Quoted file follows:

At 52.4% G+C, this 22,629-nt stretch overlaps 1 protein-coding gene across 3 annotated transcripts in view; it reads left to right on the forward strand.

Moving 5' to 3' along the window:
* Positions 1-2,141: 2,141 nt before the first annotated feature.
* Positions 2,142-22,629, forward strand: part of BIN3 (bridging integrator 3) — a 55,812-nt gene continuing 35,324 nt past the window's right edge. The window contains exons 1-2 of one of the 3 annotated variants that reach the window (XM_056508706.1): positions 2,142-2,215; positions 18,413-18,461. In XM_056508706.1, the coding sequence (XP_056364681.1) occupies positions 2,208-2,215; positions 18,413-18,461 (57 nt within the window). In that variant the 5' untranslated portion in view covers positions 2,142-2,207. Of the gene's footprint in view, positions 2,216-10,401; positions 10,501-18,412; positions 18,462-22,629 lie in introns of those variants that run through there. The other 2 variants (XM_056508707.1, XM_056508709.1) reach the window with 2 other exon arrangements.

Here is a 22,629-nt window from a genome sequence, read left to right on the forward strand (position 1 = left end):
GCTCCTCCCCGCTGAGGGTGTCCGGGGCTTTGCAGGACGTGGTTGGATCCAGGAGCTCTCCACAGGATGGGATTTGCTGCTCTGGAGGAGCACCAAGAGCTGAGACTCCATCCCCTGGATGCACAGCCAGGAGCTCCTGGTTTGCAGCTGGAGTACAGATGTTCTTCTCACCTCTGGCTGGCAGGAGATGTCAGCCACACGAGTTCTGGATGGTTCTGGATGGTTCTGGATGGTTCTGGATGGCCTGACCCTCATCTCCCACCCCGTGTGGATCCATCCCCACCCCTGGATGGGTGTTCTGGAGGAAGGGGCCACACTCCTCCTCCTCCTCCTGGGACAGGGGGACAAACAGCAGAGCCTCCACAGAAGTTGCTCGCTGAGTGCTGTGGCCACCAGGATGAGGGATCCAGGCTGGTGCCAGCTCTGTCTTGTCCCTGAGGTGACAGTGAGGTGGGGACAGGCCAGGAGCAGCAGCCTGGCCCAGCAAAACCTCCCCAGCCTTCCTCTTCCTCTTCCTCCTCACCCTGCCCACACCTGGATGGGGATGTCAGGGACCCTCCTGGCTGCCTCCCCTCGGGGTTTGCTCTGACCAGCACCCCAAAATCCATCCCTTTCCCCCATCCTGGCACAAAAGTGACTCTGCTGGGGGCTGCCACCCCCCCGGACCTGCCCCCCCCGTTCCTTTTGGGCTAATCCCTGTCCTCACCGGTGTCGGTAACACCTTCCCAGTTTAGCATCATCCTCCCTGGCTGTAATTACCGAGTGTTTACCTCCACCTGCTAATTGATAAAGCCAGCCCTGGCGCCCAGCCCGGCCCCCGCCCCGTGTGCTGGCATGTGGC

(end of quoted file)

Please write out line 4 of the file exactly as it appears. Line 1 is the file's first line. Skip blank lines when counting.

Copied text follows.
* Positions 2,142-22,629, forward strand: part of BIN3 (bridging integrator 3) — a 55,812-nt gene continuing 35,324 nt past the window's right edge. The window contains exons 1-2 of one of the 3 annotated variants that reach the window (XM_056508706.1): positions 2,142-2,215; positions 18,413-18,461. In XM_056508706.1, the coding sequence (XP_056364681.1) occupies positions 2,208-2,215; positions 18,413-18,461 (57 nt within the window). In that variant the 5' untranslated portion in view covers positions 2,142-2,207. Of the gene's footprint in view, positions 2,216-10,401; positions 10,501-18,412; positions 18,462-22,629 lie in introns of those variants that run through there. The other 2 variants (XM_056508707.1, XM_056508709.1) reach the window with 2 other exon arrangements.